Let’s say you wanted to hire a top-notch financial planner and figured you’d start online.
You’d quickly find that it’s a cinch to find a directory of nearby planners. There’s “Find An Advisor” on NAPFA.org, with fee-only planners belonging to the National Association of Personal Financial Advisors, and Letsmakeaplan.org, from the CFP Board, which lists local certified financial planners.
Then there are independent analysts whose sites layer on their own filters to weed out advisers with disciplinary actions or problematic backgrounds. Examples of this breed are Advice IQ (“One complaint and you’re out,” says editor-in-chief Larry Light) and the Paladin Registry, which has compiled a list of 5 Star Advisors based on their credentials, ethics, business practices and services.
(MORE: Beware of Financial Advisers With Bogus Credentials)
Finding Ratings of Planners is Hard
But it’s nearly impossible to go online and learn from clients of financial planners and advisers how well they’re treated by these money pros and how solid the advice is. In other words: how good they are. And that information could be extremely valuable to someone trying to choose a planner.
After all, you can go to Angie’s List for consumer ratings of service providers from plumbers to personal chefs and to Yelp for reviews of everything from restaurants to radiologists. (Facebook is quietly rolling out a 5-star rating system to let users assess all types of businesses.) But customer ratings of financial planners? Not likely.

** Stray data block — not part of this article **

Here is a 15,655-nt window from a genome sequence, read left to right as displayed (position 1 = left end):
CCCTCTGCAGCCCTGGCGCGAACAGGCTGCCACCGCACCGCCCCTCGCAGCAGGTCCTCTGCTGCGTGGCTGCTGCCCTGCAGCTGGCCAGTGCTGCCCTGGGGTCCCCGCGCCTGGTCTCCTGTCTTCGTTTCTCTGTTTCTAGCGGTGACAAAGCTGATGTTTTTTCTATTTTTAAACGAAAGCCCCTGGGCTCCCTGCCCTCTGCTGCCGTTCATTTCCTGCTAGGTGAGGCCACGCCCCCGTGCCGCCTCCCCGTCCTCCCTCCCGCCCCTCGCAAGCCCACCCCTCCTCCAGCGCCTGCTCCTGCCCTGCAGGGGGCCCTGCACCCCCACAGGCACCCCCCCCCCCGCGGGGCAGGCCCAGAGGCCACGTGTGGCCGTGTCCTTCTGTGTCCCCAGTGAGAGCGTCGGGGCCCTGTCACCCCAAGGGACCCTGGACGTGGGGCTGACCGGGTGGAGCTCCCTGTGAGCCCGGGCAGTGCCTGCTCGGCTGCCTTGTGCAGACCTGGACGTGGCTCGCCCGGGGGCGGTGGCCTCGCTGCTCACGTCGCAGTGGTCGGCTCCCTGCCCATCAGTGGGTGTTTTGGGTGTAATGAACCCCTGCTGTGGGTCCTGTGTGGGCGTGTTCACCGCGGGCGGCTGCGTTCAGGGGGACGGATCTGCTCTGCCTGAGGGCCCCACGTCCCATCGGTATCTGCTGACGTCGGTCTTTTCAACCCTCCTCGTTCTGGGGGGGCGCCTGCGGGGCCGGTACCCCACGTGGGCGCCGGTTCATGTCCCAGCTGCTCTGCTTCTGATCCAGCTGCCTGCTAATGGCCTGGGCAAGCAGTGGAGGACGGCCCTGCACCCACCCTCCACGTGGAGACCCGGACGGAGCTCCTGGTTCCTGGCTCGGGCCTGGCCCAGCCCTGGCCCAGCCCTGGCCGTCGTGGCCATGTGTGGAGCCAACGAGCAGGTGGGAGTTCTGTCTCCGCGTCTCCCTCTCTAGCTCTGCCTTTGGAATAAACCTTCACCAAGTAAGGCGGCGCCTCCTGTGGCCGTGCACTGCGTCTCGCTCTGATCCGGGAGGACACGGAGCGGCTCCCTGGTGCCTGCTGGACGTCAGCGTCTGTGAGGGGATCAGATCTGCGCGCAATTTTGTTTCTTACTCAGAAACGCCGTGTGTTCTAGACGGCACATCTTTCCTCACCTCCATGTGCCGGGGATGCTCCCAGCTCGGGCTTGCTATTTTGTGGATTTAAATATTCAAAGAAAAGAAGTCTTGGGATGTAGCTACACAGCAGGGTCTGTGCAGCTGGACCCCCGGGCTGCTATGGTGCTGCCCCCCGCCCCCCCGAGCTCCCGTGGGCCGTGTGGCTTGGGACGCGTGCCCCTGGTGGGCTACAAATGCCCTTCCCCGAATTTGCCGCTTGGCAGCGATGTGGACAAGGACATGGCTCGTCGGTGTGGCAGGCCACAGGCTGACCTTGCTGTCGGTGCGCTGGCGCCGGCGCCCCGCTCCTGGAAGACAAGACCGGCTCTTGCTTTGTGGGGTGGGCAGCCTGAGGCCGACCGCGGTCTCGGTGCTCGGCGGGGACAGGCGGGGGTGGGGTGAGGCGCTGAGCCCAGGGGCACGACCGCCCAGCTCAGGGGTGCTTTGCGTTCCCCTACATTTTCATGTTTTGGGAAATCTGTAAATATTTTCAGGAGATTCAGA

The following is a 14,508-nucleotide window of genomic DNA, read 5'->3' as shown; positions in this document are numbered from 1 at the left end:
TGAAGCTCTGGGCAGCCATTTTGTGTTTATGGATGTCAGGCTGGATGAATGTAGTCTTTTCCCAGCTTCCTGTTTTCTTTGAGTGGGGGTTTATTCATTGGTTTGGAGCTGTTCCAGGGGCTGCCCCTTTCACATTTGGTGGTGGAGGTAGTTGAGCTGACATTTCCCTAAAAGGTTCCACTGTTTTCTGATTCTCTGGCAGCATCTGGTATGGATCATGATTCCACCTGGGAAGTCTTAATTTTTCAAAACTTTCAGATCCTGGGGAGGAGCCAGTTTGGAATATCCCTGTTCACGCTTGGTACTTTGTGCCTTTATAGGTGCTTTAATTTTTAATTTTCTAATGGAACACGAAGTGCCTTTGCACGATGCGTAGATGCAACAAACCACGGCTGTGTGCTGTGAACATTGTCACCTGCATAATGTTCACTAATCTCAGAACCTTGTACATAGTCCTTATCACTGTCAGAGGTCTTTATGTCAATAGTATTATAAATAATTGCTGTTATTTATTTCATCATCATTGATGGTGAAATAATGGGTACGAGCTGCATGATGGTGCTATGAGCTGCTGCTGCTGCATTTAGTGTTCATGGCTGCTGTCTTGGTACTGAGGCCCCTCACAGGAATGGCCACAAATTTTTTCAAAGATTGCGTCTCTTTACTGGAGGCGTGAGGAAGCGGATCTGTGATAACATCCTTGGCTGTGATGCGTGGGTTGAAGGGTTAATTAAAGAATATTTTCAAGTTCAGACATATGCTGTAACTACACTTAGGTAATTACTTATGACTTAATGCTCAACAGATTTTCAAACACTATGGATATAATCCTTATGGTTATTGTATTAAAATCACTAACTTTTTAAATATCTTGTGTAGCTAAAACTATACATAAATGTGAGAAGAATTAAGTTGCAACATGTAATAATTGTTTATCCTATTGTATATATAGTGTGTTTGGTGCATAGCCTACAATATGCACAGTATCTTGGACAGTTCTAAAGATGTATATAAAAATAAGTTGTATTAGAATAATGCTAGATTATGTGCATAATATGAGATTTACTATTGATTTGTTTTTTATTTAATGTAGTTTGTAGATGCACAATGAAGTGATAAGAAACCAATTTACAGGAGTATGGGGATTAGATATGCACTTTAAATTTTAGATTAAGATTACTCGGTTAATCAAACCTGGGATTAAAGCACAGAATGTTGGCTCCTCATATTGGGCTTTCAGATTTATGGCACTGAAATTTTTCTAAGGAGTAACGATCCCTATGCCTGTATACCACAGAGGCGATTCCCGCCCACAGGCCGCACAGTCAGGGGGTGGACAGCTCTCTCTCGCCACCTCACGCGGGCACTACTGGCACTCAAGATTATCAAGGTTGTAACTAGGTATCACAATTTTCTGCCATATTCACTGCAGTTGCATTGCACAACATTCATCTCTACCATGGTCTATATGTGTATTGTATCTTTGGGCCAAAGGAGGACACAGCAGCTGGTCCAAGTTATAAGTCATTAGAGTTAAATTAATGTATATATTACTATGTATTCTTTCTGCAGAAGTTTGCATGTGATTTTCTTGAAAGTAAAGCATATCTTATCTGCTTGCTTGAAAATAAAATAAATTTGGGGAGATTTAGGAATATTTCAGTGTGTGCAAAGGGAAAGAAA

That may be about to change, though.
What Wallet Hub Is Trying to Do
A three-month-old site called Wallethub.com, an offshoot of Cardhub.com (which lets users compare credit cards), brazenly aspires to be the Yelp of personal finance. It has started running reviews of advisers by current and former clients, such as “Found him to be out of touch, unresponsive and arrogant.”
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Wallet Hub founder and CEO Odysseas Papadimitriou says, “We’re on a mission to put more information in the hands of consumers to help them make the best decisions.”
Grant Easterbrook, senior research associate at Corporate Insight, a financial services analytics firm, thinks we’ll see a growth in such ratings of planners when Generation X and Generation Y amass enough savings to warrant money management. “They’re much more interested than boomers in getting reviews online.”
Ratings Are Pretty Scarce So Far
Right now, though, Wallet Hub has profiles of roughly half the nation’s financial advisers (taken from publicly available information and regulatory filings) on its site but few have been rated by current or former clients.
And when one is rated, that’s often done by only one or two people.
Papadimitriou emphatically believes the number of ratings will mushroom once the public knows they can write and read them.
Reviewing the Math for These Reviews
Others aren’t so sure.
Calling the concept of a review site “noble,” Michael Kitces, a financial planner who’s director of research at the Pinnacle Advisory Group in Columbia, Md., blogged that the advisory business doesn’t have the volume to make it viable.
If the adviser has a “big” client base of 150 and 1 to 2 percent of those clients leave a review, said Kitces, “most advisers will never have more than one to three client reviews, which isn’t enough review quantity to be credible.”
(MORE: How to Find a Financial Adviser Who’s Right for You)
Papadimitriou views the math differently.